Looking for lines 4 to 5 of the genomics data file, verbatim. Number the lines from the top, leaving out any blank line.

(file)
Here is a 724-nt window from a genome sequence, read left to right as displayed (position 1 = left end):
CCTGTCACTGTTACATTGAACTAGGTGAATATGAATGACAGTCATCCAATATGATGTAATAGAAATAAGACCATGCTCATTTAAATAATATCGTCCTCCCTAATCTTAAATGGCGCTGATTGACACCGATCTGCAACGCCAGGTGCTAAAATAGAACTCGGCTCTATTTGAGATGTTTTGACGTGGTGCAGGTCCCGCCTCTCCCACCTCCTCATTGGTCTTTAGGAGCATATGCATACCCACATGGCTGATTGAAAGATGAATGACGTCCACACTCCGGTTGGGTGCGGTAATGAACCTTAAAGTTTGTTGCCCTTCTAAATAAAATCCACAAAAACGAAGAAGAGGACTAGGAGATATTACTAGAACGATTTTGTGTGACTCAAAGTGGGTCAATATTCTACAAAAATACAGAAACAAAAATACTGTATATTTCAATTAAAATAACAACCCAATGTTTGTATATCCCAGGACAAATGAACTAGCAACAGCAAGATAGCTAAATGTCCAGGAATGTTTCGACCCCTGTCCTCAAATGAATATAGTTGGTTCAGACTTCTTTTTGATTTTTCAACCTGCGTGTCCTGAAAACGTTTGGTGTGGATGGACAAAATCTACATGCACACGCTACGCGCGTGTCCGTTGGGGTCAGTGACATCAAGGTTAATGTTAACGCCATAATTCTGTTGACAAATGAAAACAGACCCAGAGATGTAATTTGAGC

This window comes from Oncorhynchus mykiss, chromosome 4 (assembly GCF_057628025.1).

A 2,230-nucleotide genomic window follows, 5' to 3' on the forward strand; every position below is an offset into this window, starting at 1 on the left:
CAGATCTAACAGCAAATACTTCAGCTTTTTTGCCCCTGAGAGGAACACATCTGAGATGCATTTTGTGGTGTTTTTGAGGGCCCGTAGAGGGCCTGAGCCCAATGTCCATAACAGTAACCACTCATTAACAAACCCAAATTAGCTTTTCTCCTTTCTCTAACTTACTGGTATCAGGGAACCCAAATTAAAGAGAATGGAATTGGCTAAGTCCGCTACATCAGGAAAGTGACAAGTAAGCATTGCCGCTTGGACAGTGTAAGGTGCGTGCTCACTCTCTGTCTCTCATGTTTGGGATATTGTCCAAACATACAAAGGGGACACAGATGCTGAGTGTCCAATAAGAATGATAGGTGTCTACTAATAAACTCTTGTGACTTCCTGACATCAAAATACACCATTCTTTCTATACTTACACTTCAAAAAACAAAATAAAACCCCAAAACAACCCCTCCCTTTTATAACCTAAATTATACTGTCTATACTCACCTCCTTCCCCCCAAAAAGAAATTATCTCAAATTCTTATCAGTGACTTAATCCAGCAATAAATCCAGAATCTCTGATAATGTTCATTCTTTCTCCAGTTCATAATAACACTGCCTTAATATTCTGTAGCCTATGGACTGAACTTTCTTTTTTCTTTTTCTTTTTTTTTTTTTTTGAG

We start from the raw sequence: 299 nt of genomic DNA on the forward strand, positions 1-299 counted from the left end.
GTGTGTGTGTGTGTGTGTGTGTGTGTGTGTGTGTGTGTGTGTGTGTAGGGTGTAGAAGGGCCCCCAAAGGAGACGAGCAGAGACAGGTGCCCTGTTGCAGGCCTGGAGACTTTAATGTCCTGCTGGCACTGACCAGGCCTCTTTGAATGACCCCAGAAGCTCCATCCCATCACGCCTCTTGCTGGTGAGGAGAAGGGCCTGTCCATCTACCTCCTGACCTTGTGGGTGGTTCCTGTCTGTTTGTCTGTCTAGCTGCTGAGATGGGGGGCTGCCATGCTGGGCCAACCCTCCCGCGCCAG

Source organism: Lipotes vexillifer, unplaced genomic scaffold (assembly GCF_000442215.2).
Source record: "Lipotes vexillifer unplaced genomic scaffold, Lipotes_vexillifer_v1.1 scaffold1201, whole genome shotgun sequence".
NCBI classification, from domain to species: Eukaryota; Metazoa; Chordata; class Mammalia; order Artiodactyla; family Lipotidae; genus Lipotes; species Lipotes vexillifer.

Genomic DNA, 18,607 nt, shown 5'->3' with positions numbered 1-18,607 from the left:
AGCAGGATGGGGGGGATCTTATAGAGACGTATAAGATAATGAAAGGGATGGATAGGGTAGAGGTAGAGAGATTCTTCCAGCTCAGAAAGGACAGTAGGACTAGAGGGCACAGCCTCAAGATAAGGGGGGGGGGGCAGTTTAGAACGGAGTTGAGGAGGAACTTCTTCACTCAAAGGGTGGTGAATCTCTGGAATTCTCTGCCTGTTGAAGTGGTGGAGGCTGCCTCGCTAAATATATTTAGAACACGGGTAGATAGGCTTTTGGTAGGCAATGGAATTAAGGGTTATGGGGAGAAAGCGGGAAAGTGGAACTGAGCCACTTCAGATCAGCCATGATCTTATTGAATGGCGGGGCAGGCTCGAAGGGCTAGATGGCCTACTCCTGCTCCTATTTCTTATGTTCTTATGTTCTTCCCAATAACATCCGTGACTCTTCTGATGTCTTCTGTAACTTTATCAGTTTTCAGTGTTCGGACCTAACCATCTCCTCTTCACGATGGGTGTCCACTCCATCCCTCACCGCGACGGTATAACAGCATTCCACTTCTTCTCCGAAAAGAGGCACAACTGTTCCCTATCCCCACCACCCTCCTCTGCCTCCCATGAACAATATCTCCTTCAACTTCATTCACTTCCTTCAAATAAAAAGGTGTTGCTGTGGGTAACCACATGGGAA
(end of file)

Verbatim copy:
A 2,230-nucleotide genomic window follows, 5' to 3' on the forward strand; every position below is an offset into this window, starting at 1 on the left:
CAGATCTAACAGCAAATACTTCAGCTTTTTTGCCCCTGAGAGGAACACATCTGAGATGCATTTTGTGGTGTTTTTGAGGGCCCGTAGAGGGCCTGAGCCCAATGTCCATAACAGTAACCACTCATTAACAAACCCAAATTAGCTTTTCTCCTTTCTCTAACTTACTGGTATCAGGGAACCCAAATTAAAGAGAATGGAATTGGCTAAGTCCGCTACATCAGGAAAGTGACAAGTAAGCATTGCCGCTTGGACAGTGTAAGGTGCGTGCTCACTCTCTGTCTCTCATGTTTGGGATATTGTCCAAACATACAAAGGGGACACAGATGCTGAGTGTCCAATAAGAATGATAGGTGTCTACTAATAAACTCTTGTGACTTCCTGACATCAAAATACACCATTCTTTCTATACTTACACTTCAAAAAACAAAATAAAACCCCAAAACAACCCCTCCCTTTTATAACCTAAATTATACTGTCTATACTCACCTCCTTCCCCCCAAAAAGAAATTATCTCAAATTCTTATCAGTGACTTAATCCAGCAATAAATCCAGAATCTCTGATAATGTTCATTCTTTCTCCAGTTCATAATAACACTGCCTTAATATTCTGTAGCCTATGGACTGAACTTTCTTTTTTCTTTTTCTTTTTTTTTTTTTTTGAG